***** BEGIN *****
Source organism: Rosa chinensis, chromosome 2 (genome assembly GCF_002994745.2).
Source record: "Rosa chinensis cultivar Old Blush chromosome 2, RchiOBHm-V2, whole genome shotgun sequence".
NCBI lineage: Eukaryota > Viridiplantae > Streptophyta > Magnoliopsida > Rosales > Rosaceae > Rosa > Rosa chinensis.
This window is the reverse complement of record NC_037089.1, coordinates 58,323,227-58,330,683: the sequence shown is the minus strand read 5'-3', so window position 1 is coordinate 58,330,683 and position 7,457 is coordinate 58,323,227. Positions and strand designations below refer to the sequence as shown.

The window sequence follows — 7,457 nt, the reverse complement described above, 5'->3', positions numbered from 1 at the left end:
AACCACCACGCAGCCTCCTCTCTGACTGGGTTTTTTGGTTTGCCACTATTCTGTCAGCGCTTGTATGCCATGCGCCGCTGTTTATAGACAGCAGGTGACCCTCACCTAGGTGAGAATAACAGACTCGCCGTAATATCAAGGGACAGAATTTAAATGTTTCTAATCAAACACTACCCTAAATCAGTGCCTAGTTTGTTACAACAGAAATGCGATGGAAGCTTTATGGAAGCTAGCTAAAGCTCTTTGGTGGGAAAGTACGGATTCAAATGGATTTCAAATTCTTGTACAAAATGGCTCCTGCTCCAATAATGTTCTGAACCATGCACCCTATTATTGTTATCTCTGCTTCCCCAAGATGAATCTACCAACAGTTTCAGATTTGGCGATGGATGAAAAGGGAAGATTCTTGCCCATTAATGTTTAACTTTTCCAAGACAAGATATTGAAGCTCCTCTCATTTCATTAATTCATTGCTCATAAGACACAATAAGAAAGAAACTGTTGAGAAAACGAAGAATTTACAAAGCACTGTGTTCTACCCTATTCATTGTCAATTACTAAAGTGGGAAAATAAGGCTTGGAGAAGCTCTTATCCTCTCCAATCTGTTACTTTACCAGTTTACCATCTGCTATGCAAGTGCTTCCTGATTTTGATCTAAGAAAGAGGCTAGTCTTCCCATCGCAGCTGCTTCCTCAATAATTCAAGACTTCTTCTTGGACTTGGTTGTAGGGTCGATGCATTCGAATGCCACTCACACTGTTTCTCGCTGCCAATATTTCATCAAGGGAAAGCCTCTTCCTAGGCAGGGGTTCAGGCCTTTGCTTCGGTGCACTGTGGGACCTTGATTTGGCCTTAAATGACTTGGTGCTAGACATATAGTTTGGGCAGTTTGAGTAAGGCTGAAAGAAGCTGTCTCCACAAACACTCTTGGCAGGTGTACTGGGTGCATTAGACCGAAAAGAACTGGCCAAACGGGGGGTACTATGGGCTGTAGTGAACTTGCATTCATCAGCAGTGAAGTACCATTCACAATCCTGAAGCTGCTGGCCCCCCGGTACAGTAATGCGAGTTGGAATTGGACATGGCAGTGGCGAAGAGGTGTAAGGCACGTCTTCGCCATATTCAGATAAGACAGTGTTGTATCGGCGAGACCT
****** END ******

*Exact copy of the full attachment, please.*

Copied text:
Source organism: Rosa chinensis, chromosome 2 (genome assembly GCF_002994745.2).
Source record: "Rosa chinensis cultivar Old Blush chromosome 2, RchiOBHm-V2, whole genome shotgun sequence".
NCBI lineage: Eukaryota > Viridiplantae > Streptophyta > Magnoliopsida > Rosales > Rosaceae > Rosa > Rosa chinensis.
This window is the reverse complement of record NC_037089.1, coordinates 58,323,227-58,330,683: the sequence shown is the minus strand read 5'-3', so window position 1 is coordinate 58,330,683 and position 7,457 is coordinate 58,323,227. Positions and strand designations below refer to the sequence as shown.

The window sequence follows — 7,457 nt, the reverse complement described above, 5'->3', positions numbered from 1 at the left end:
AACCACCACGCAGCCTCCTCTCTGACTGGGTTTTTTGGTTTGCCACTATTCTGTCAGCGCTTGTATGCCATGCGCCGCTGTTTATAGACAGCAGGTGACCCTCACCTAGGTGAGAATAACAGACTCGCCGTAATATCAAGGGACAGAATTTAAATGTTTCTAATCAAACACTACCCTAAATCAGTGCCTAGTTTGTTACAACAGAAATGCGATGGAAGCTTTATGGAAGCTAGCTAAAGCTCTTTGGTGGGAAAGTACGGATTCAAATGGATTTCAAATTCTTGTACAAAATGGCTCCTGCTCCAATAATGTTCTGAACCATGCACCCTATTATTGTTATCTCTGCTTCCCCAAGATGAATCTACCAACAGTTTCAGATTTGGCGATGGATGAAAAGGGAAGATTCTTGCCCATTAATGTTTAACTTTTCCAAGACAAGATATTGAAGCTCCTCTCATTTCATTAATTCATTGCTCATAAGACACAATAAGAAAGAAACTGTTGAGAAAACGAAGAATTTACAAAGCACTGTGTTCTACCCTATTCATTGTCAATTACTAAAGTGGGAAAATAAGGCTTGGAGAAGCTCTTATCCTCTCCAATCTGTTACTTTACCAGTTTACCATCTGCTATGCAAGTGCTTCCTGATTTTGATCTAAGAAAGAGGCTAGTCTTCCCATCGCAGCTGCTTCCTCAATAATTCAAGACTTCTTCTTGGACTTGGTTGTAGGGTCGATGCATTCGAATGCCACTCACACTGTTTCTCGCTGCCAATATTTCATCAAGGGAAAGCCTCTTCCTAGGCAGGGGTTCAGGCCTTTGCTTCGGTGCACTGTGGGACCTTGATTTGGCCTTAAATGACTTGGTGCTAGACATATAGTTTGGGCAGTTTGAGTAAGGCTGAAAGAAGCTGTCTCCACAAACACTCTTGGCAGGTGTACTGGGTGCATTAGACCGAAAAGAACTGGCCAAACGGGGGGTACTATGGGCTGTAGTGAACTTGCATTCATCAGCAGTGAAGTACCATTCACAATCCTGAAGCTGCTGGCCCCCCGGTACAGTAATGCGAGTTGGAATTGGACATGGCAGTGGCGAAGAGGTGTAAGGCACGTCTTCGCCATATTCAGATAAGACAGTGTTGTATCGGCGAGACCT